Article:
September 19, 2022
Jakatra – Outgoing Jakarta Governor Anies Baswedan beats the drums for presidential elections 17 months from now. It is not hard to imagine that the division in the 2017 Jakarta gubernatorial election will be repeated.
Agnès, who visited the Jakarta Post office on September 9, openly stated that he was ready to run for the presidential election on February 14, 2024. He also has a plan B. If he fails to fulfill his dream of becoming Indonesia’s eighth president, he will try his luck again in the November 27, 2024 Jakarta gubernatorial election.
Separately from Agnès, Prabowo Subianto, Minister of Defense and chairman of the Gelendra Party, declared a challenge for the presidency. Central Java Governor Ganjar Pranowo has consistently led polls as a presidential candidate, but the Indonesian Democratic Party for Struggle (PDI-P), of which he is a member, has been reluctant to back him. He may prefer House Speaker Puan Maharani. Instead, she’s near the bottom of most polls.
Anies said he views the nomination as a “call to duty.”
“We are preparing now. [a party decides to] Nominate me, I accept it as a duty.”I’ll do it,” he told the Post. “I’m open to both. [gubernatorial and presidential elections]”
Anies echoed his intentions in an interview with Reuters, noting that polls consistently rank him alongside Prabowo and Ganjar as the frontrunners in the presidential race.
“If a political party nominates me, I am ready to run for president,” he told Reuters in Singapore, adding that not being a party member gave him “room to communicate with all factions.”
In a recent conversation with a group of avid Agnès supporters, they argued that the governor of Jakarta deserves a shot given his numerous achievements, including building the Jakarta International Stadium and improving many public facilities. . And more importantly, Jakarta has maintained peace and order for the past five years because Agnès acted as a wise “father” of the people of Jakarta.
These supporters have pledged to fight for Anies to transform Indonesia into a better country. Both were won by President Joko “Jokowi” Widodo.
They believe that Agnès could easily become president without affiliation with any political party, and that Jokowi will do whatever it takes to prevent Agnès from running.
“Insealer [God willing] Park Anies will be the next president,” he said confidently.
In all honesty, I fear identity politics will once again rear its ugly head in the 2024 presidential election, no matter who is running.
The NasDem party has announced Anies, Ganjar and Indonesian Armed Forces (TNI) chief Gen. Andika Perkasa as potential presidential candidates, but it seems likely that the party’s grassroots will lean towards Anies. The Democratic Party, led by fifth president Susilo Bambang Yudhoyono, and the Islam-based Prosperity and Justice Party (PKS) have also hinted at the possibility of backing Agnès. The three-party coalition is eligible to nominate Agnès as presidential candidate.
Based on the current political dynamics, there are likely four presidential candidates.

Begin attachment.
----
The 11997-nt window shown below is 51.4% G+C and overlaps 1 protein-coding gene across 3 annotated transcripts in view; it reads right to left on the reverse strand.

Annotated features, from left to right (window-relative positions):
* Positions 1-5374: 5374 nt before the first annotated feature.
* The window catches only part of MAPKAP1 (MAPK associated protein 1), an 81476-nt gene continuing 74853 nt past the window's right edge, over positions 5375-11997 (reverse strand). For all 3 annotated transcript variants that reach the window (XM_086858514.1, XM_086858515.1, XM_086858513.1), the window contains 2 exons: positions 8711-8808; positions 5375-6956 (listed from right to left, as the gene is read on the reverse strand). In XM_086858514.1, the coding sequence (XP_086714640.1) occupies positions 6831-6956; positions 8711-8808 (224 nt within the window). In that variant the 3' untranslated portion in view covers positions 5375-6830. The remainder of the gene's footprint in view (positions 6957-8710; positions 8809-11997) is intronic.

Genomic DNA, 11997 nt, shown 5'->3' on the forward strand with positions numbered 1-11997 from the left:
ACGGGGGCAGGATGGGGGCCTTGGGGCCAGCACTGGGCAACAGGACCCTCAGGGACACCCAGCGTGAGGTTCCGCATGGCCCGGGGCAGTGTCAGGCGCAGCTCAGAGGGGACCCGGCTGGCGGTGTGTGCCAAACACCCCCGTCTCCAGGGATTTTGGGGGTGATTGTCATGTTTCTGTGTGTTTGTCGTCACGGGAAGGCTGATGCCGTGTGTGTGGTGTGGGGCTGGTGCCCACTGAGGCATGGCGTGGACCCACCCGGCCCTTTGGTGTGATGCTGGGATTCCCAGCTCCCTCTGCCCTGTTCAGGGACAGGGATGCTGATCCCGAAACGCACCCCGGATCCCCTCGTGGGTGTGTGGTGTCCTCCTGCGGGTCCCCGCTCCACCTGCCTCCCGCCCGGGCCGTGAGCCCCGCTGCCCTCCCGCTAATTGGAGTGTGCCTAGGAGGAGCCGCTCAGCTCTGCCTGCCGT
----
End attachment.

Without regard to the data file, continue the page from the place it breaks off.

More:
First, the PDI-P is the only party capable of meeting the criteria for a seat in the House of Representatives and fielding a single presidential candidate, and it appears poised to nominate Puan, the daughter of party leader Megawati Sukarnoputri.
Second, the Indonesian coalition, which consists of the Golkar Party, the National Mandate Party (PAN) and the United Development Party (PPP), which jointly controls a good 25.73% of the seats in the House of Representatives, has yet to announce its presidential candidate. not.
Third, Jerindra and the National Awakening Party (PKB) together hold 23.84 per cent of the seats and could endorse Prabowo as the presidential candidate.
Fourth, NasDem, the Democratic Party, and the PKS, which hold 28.35% of the House seats, are still negotiating an alliance plan and could nominate Anies.
Anies, who won over incumbent Basuki “Ahok” Tjahaja Purnima, believes his performance over the past five years as governor of Jakarta will attract voters.
Anies was an unlikely candidate in the 2017 Jakarta elections, but a blasphemy scandal that plagued double-minority governor Ahok allowed Jokowi’s former education minister to turn the tables. Islamic cards, backed by hardline Islamic groups among others, helped Agnès to an upset victory.
A month after the runoff, the North Jakarta court sentenced the Chinese and Christian Ahok to two years in prison for blasphemy against Islam. Many ahoek supporters have not forgiven Agnès. According to them, he sided with the Islamic hardliners.
Agnès has tried to downplay the devastating impact his victory had on Jakarta’s social cohesion. The U.S.-educated governor himself was raised in a tolerant, modern, moderate Muslim household. But it seems that he was not enough to reconcile with Jakarta voters. As if he doesn’t want to lose his comfort zone, he maintains relationships with his supporters, including hardline Muslim groups.
Agnès, however, has demonstrated his pluralistic intentions several times by visiting churches during Christmas and Easter celebrations.
So far, it is unclear whether Nasdem, the Democratic Party and the PKS will form a coalition to nominate Agnès as their presidential candidate.
But anything can happen. Agnès has a chance because Indonesia’s election is full of surprises. But honestly, I would be horrified if Agnès, in order to win the presidency, relied on the old recipe he used to bring down Ahok.